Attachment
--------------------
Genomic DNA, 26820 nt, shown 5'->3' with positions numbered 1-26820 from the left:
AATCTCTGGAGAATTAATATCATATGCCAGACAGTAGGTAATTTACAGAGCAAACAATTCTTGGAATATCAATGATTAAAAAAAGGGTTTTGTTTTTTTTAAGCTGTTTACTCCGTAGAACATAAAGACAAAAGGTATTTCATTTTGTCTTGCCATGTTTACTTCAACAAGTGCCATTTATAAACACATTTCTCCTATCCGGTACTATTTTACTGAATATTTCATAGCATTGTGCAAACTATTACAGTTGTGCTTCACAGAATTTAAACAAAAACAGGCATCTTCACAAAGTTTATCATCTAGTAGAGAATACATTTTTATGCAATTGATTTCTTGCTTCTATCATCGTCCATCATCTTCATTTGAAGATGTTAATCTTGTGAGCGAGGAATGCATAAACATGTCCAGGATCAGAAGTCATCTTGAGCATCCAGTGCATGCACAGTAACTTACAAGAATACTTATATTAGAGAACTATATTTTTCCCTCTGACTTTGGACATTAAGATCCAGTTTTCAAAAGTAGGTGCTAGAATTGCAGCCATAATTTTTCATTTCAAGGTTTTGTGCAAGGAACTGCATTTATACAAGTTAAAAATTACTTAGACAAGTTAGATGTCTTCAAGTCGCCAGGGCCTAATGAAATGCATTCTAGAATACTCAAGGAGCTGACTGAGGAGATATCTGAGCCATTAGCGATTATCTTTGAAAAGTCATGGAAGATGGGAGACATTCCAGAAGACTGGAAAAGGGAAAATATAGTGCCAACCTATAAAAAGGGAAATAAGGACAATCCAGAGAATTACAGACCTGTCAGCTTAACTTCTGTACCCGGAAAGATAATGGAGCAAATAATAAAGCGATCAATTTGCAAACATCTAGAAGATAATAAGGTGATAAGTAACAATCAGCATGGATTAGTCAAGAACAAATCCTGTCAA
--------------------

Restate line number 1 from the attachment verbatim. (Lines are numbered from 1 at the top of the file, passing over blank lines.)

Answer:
Genomic DNA, 26820 nt, shown 5'->3' with positions numbered 1-26820 from the left: